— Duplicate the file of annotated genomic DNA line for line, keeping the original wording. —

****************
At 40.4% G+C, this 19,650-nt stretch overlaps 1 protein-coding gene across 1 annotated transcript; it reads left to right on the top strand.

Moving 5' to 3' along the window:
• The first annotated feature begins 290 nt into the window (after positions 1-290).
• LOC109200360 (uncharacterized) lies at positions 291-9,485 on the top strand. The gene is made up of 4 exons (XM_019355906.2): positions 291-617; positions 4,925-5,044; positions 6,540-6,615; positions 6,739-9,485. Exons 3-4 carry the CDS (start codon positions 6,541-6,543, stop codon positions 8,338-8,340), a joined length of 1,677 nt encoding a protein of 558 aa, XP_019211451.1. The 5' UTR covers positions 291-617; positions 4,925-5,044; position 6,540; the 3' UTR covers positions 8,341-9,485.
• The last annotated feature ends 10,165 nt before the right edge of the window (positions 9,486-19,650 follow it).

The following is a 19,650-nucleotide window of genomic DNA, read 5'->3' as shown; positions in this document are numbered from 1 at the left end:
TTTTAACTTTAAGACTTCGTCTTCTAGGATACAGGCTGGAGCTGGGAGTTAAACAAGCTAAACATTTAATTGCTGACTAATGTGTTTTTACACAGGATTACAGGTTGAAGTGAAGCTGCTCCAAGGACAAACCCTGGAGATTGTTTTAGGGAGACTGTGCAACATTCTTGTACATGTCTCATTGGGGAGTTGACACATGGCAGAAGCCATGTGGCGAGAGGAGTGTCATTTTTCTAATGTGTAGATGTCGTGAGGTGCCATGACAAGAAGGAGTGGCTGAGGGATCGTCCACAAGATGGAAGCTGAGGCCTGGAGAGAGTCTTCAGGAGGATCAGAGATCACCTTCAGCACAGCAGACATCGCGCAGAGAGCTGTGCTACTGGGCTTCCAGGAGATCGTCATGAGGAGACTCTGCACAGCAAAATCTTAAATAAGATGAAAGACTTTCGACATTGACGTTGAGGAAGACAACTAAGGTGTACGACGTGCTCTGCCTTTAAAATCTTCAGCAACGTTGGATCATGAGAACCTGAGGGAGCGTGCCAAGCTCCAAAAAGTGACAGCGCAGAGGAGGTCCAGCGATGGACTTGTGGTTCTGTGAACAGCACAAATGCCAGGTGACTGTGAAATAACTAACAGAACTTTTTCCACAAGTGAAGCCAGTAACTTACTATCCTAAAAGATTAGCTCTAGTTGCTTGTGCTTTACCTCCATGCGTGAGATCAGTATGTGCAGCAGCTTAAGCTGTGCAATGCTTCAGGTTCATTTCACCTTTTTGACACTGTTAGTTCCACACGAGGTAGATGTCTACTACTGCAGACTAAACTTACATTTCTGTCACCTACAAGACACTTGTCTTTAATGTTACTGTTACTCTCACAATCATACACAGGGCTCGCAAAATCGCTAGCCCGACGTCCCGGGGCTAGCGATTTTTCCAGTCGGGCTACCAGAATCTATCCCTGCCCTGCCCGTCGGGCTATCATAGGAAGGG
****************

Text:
At 40.4% G+C, this 19,650-nt stretch overlaps 1 protein-coding gene across 1 annotated transcript; it reads left to right on the top strand.

Moving 5' to 3' along the window:
• The first annotated feature begins 290 nt into the window (after positions 1-290).
• LOC109200360 (uncharacterized) lies at positions 291-9,485 on the top strand. The gene is made up of 4 exons (XM_019355906.2): positions 291-617; positions 4,925-5,044; positions 6,540-6,615; positions 6,739-9,485. Exons 3-4 carry the CDS (start codon positions 6,541-6,543, stop codon positions 8,338-8,340), a joined length of 1,677 nt encoding a protein of 558 aa, XP_019211451.1. The 5' UTR covers positions 291-617; positions 4,925-5,044; position 6,540; the 3' UTR covers positions 8,341-9,485.
• The last annotated feature ends 10,165 nt before the right edge of the window (positions 9,486-19,650 follow it).

The following is a 19,650-nucleotide window of genomic DNA, read 5'->3' as shown; positions in this document are numbered from 1 at the left end:
TTTTAACTTTAAGACTTCGTCTTCTAGGATACAGGCTGGAGCTGGGAGTTAAACAAGCTAAACATTTAATTGCTGACTAATGTGTTTTTACACAGGATTACAGGTTGAAGTGAAGCTGCTCCAAGGACAAACCCTGGAGATTGTTTTAGGGAGACTGTGCAACATTCTTGTACATGTCTCATTGGGGAGTTGACACATGGCAGAAGCCATGTGGCGAGAGGAGTGTCATTTTTCTAATGTGTAGATGTCGTGAGGTGCCATGACAAGAAGGAGTGGCTGAGGGATCGTCCACAAGATGGAAGCTGAGGCCTGGAGAGAGTCTTCAGGAGGATCAGAGATCACCTTCAGCACAGCAGACATCGCGCAGAGAGCTGTGCTACTGGGCTTCCAGGAGATCGTCATGAGGAGACTCTGCACAGCAAAATCTTAAATAAGATGAAAGACTTTCGACATTGACGTTGAGGAAGACAACTAAGGTGTACGACGTGCTCTGCCTTTAAAATCTTCAGCAACGTTGGATCATGAGAACCTGAGGGAGCGTGCCAAGCTCCAAAAAGTGACAGCGCAGAGGAGGTCCAGCGATGGACTTGTGGTTCTGTGAACAGCACAAATGCCAGGTGACTGTGAAATAACTAACAGAACTTTTTCCACAAGTGAAGCCAGTAACTTACTATCCTAAAAGATTAGCTCTAGTTGCTTGTGCTTTACCTCCATGCGTGAGATCAGTATGTGCAGCAGCTTAAGCTGTGCAATGCTTCAGGTTCATTTCACCTTTTTGACACTGTTAGTTCCACACGAGGTAGATGTCTACTACTGCAGACTAAACTTACATTTCTGTCACCTACAAGACACTTGTCTTTAATGTTACTGTTACTCTCACAATCATACACAGGGCTCGCAAAATCGCTAGCCCGACGTCCCGGGGCTAGCGATTTTTCCAGTCGGGCTACCAGAATCTATCCCTGCCCTGCCCGTCGGGCTATCATAGGAAGGG